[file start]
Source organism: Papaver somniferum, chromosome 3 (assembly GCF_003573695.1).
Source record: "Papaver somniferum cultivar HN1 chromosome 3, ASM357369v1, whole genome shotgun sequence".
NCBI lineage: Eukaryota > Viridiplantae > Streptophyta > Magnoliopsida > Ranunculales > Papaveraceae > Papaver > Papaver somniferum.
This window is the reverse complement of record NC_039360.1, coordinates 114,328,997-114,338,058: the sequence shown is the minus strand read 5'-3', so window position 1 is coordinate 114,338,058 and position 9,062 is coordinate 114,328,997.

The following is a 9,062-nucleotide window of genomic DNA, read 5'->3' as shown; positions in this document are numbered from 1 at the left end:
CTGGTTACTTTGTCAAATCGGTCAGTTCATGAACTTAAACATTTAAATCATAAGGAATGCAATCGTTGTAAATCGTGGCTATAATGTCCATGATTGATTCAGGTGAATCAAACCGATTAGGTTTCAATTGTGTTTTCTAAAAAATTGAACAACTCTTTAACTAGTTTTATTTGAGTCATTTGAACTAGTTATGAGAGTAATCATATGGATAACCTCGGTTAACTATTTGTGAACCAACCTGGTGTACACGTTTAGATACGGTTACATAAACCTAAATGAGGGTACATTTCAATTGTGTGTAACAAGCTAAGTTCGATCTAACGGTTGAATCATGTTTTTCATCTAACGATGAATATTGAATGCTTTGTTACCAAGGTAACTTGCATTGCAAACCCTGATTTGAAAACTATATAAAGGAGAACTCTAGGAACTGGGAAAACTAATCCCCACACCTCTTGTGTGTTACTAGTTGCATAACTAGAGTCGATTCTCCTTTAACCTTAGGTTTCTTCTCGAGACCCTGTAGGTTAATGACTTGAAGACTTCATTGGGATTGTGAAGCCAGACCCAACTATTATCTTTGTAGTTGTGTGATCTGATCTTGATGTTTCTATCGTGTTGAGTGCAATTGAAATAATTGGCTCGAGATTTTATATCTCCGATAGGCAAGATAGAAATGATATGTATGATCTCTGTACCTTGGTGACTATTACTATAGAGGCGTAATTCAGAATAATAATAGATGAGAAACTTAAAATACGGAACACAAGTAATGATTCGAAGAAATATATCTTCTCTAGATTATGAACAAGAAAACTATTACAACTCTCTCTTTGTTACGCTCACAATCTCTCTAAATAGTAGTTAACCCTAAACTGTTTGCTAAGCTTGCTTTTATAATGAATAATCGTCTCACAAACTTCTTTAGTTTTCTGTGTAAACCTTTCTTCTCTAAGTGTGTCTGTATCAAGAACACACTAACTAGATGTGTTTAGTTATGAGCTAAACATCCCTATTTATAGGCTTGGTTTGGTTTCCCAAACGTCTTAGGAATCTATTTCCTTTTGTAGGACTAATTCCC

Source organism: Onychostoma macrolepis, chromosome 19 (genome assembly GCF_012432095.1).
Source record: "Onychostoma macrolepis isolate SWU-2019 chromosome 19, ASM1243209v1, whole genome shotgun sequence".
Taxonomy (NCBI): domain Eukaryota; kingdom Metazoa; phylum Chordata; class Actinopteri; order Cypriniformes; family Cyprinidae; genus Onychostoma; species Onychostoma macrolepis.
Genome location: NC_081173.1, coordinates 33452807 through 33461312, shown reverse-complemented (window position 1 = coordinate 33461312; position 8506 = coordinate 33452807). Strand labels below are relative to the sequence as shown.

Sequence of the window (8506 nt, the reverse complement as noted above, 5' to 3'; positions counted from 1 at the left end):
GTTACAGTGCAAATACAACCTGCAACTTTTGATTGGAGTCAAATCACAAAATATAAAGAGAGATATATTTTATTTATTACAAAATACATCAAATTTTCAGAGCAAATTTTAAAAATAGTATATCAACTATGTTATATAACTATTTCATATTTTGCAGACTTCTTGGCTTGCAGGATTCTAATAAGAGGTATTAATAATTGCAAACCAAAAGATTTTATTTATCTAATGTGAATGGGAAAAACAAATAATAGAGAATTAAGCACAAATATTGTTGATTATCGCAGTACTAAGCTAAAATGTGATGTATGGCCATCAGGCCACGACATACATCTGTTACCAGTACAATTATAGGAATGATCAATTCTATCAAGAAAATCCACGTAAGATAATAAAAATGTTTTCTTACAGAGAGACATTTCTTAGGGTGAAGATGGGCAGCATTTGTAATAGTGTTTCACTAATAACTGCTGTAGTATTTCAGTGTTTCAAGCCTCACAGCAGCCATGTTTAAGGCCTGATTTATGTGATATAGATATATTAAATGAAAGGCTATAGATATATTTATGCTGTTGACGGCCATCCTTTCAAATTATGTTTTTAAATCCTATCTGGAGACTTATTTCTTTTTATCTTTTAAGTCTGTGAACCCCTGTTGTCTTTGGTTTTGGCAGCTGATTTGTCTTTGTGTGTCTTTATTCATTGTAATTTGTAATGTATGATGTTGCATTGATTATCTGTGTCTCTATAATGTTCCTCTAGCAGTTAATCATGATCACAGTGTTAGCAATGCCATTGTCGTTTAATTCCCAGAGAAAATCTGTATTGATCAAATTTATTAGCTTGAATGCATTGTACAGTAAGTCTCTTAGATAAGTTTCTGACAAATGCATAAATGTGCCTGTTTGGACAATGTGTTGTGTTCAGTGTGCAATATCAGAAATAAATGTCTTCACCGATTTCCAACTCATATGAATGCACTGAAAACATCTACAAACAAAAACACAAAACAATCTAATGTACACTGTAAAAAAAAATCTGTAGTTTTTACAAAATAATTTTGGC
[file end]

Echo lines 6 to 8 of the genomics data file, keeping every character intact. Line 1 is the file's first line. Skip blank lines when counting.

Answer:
CTGGTTACTTTGTCAAATCGGTCAGTTCATGAACTTAAACATTTAAATCATAAGGAATGCAATCGTTGTAAATCGTGGCTATAATGTCCATGATTGATTCAGGTGAATCAAACCGATTAGGTTTCAATTGTGTTTTCTAAAAAATTGAACAACTCTTTAACTAGTTTTATTTGAGTCATTTGAACTAGTTATGAGAGTAATCATATGGATAACCTCGGTTAACTATTTGTGAACCAACCTGGTGTACACGTTTAGATACGGTTACATAAACCTAAATGAGGGTACATTTCAATTGTGTGTAACAAGCTAAGTTCGATCTAACGGTTGAATCATGTTTTTCATCTAACGATGAATATTGAATGCTTTGTTACCAAGGTAACTTGCATTGCAAACCCTGATTTGAAAACTATATAAAGGAGAACTCTAGGAACTGGGAAAACTAATCCCCACACCTCTTGTGTGTTACTAGTTGCATAACTAGAGTCGATTCTCCTTTAACCTTAGGTTTCTTCTCGAGACCCTGTAGGTTAATGACTTGAAGACTTCATTGGGATTGTGAAGCCAGACCCAACTATTATCTTTGTAGTTGTGTGATCTGATCTTGATGTTTCTATCGTGTTGAGTGCAATTGAAATAATTGGCTCGAGATTTTATATCTCCGATAGGCAAGATAGAAATGATATGTATGATCTCTGTACCTTGGTGACTATTACTATAGAGGCGTAATTCAGAATAATAATAGATGAGAAACTTAAAATACGGAACACAAGTAATGATTCGAAGAAATATATCTTCTCTAGATTATGAACAAGAAAACTATTACAACTCTCTCTTTGTTACGCTCACAATCTCTCTAAATAGTAGTTAACCCTAAACTGTTTGCTAAGCTTGCTTTTATAATGAATAATCGTCTCACAAACTTCTTTAGTTTTCTGTGTAAACCTTTCTTCTCTAAGTGTGTCTGTATCAAGAACACACTAACTAGATGTGTTTAGTTATGAGCTAAACATCCCTATTTATAGGCTTGGTTTGGTTTCCCAAACGTCTTAGGAATCTATTTCCTTTTGTAGGACTAATTCCC

Source organism: Onychostoma macrolepis, chromosome 19 (genome assembly GCF_012432095.1).
Source record: "Onychostoma macrolepis isolate SWU-2019 chromosome 19, ASM1243209v1, whole genome shotgun sequence".